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Why is it Cool to Think You're a Sociopath?

Dr. Thomas Swan has a PhD in psychology from the University of Otago. He has researched several psychological traits and disorders.

Are fictional sociopaths responsible for this unusual trend?

Are fictional sociopaths responsible for this unusual trend?

What is a Sociopath?

A sociopath is someone who is morally deficient, anti-social, and bereft of a tolerable conscience. They experience limited emotions, but completely lack remorse, guilt, sympathy, and empathy. They also respond to perceived slights with disproportionate retaliation, making them likely to descend into violent criminal behavior. However, it's quite possible for a sociopath to resort only to psychological harm. For example, sociopaths will often exhibit selfishness, intransigence, pathological lying, and other manipulative or controlling behavior.

Differences Between Sociopaths and Psychopaths

Sociopaths differ from psychopaths in a number of ways. While psychopaths have a biological or genetic cause for their disorder, sociopaths are a product of early social or environmental factors. These factors might include childhood abuse, a traumatic event, inattentive parents, or anything that could result in a child shutting down emotionally.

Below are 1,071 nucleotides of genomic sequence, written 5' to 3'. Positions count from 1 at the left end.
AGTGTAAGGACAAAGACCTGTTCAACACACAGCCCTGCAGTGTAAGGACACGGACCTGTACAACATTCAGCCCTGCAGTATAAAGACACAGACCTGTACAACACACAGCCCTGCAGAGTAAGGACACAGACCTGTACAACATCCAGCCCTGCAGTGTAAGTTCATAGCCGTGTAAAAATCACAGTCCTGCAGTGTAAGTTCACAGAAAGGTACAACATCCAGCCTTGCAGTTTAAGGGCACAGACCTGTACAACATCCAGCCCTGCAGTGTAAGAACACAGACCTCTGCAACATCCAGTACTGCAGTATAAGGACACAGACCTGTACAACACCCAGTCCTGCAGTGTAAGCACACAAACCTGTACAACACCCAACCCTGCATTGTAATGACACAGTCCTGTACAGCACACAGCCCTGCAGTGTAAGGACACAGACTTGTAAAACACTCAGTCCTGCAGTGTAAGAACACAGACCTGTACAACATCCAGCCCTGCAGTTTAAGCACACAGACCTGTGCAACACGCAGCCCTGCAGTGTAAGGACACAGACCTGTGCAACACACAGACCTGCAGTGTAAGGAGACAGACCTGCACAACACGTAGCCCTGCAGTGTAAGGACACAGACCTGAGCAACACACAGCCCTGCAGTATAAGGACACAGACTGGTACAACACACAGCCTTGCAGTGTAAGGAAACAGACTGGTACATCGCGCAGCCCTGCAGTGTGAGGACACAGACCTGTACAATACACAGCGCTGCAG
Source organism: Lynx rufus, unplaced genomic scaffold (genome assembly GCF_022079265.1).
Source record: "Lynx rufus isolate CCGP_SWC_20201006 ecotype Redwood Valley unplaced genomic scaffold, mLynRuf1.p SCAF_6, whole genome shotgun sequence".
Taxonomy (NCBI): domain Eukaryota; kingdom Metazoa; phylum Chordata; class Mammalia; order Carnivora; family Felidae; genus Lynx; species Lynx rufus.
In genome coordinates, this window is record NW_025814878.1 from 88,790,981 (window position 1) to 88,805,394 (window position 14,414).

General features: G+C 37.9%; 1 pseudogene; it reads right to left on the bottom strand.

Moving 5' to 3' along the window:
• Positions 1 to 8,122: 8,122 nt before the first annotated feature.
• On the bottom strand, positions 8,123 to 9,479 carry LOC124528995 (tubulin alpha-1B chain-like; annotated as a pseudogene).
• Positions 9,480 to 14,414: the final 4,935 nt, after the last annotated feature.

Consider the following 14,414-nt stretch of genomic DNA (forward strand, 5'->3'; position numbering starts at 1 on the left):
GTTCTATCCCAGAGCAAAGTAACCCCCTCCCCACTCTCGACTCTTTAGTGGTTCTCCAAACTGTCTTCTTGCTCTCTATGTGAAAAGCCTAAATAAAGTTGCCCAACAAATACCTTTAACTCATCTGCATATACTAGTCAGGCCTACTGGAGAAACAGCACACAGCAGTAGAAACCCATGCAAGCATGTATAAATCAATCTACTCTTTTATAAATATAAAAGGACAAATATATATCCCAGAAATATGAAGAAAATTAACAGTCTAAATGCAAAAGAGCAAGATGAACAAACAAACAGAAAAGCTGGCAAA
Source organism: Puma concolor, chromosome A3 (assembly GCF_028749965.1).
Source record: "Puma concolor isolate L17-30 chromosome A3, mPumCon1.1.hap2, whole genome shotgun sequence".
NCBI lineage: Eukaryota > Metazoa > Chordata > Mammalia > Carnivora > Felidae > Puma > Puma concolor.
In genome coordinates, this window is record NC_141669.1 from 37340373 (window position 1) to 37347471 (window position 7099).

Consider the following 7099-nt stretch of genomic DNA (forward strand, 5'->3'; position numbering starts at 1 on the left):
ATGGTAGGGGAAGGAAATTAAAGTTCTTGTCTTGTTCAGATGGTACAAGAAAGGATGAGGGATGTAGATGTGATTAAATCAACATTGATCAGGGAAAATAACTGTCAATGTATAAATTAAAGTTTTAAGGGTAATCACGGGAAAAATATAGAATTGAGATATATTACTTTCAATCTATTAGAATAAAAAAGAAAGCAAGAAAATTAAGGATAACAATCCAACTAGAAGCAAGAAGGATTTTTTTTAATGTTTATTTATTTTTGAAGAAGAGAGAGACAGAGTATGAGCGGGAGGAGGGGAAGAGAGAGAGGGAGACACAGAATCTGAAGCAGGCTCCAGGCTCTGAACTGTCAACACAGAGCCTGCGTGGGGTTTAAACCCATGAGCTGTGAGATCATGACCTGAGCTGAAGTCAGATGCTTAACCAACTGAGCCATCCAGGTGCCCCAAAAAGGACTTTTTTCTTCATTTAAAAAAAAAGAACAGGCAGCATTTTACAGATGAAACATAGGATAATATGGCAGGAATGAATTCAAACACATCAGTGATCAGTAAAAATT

As a result, sociopaths are likely to have developed several other traits that make them easy to identify. They commonly exhibit abnormal social behavior, including an inability to conform to social norms, unusual responses to the actions or emotions of others, difficulty forming relationships, and a tendency to withdraw from society.

While sociopaths find it difficult to understand or mimic the emotions of others, psychopaths are experts at appearing normal. They've adapted to their biological deficiencies by accurately faking the things they lack. Given that their mask offers better protection from the authorities, psychopaths are more likely than sociopaths to engage in criminal activity. Psychopaths also tend to lack fear, while sociopaths are merely suppressing their fear.